It is easy to think that hardwood is stronger than softwood because of their names. However, the terms “hardwood” and “softwood” describe a tree’s structure and what tree species it comes from, not its density.
|Comes from angiosperms
|Comes from gymnosperms
|Has pores that nourish the tree and determine its grain and density
|Has linear tubes that nourish the tree and determine the grain of the wood
|Used for construction, furniture, flooring, etc.
|Used in paper production, floorboards, etc.
Hardwood is wood from a diverse family of trees that sheds leaves (abscission) and grows them back, usually in the fall and spring respectively. It also comes from evergreen trees that do not shed their broad leaves at all. These two types of trees belong to the flowering plants group, or angiosperms.
Hardwood trees have about a hundred times more species than softwoods. They are so diverse that some types (i.e. balsa wood) are actually softer than softwood. Hardwood such as oak usually has annual growth rings, unlike tropical hardwoods. Hardwoods have pores or vessels that vary in size.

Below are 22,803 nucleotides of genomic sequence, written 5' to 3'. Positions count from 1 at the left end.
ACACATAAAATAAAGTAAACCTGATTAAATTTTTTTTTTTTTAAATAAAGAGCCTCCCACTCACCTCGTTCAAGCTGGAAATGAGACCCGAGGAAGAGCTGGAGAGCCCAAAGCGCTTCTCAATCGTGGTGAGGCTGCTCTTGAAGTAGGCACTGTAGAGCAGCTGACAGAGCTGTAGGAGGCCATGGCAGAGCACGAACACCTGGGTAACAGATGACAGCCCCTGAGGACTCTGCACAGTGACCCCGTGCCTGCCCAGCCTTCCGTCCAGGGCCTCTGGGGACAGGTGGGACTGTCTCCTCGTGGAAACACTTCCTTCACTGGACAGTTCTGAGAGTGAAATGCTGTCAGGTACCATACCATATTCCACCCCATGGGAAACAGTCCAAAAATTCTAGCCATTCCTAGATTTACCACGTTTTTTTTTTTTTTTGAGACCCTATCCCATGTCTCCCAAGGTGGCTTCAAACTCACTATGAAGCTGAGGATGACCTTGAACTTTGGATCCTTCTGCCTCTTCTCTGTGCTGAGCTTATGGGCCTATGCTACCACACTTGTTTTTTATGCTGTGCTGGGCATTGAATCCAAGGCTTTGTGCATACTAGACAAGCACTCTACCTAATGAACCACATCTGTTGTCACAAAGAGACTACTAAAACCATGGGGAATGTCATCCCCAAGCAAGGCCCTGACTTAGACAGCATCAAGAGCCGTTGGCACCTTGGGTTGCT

Hardwood is very durable and has a wide variety of applications including construction, furniture, floorboards, fuel, cooking, and boat building. Common examples of hardwood trees include beech, mahogany, oak, hickory, walnut, and teak.
Softwood comes from a group of seed producing plants called gymnosperms (uncovered seeds). Softwoods such as pine, cedar, and spruce have exposed seeds that are blown away to germinate. Softwood makes up 80% of the world’s demand for timber. The Baltic regions, China, and North America are major traditional suppliers of softwood.
Softwoods feature tracheids, or straight, linear tubes that transport water and helps in the production of sap that nourishes the stem.
Softwood is very pliant and inexpensive to use. It is commonly used to produce paper, fiberboard, timber, and as a hardwood substitute where it is applicable.
Hardwood vs Softwood
So what’s the difference between hardwood and softwood? The main difference comes from the tree’s origin – hardwoods come from angiosperm plants (enclosed seed) while softwood comes from gymnosperms (uncovered seeds).
Hardwood has pores of various sizes and shapes that allow water to nourish the tree. These pores determine the grain pattern and help in making the wood more dense and fire resistant. Softwood nourishes itself with the help of its tracheids. These linear tubes bring water and aid in sap production. While hardwood is typically used for its density and durability in construction, softwood is mainly used for paper production, floorboards, and timber.
Check out this interesting YouTube video highlighting the differences between the two.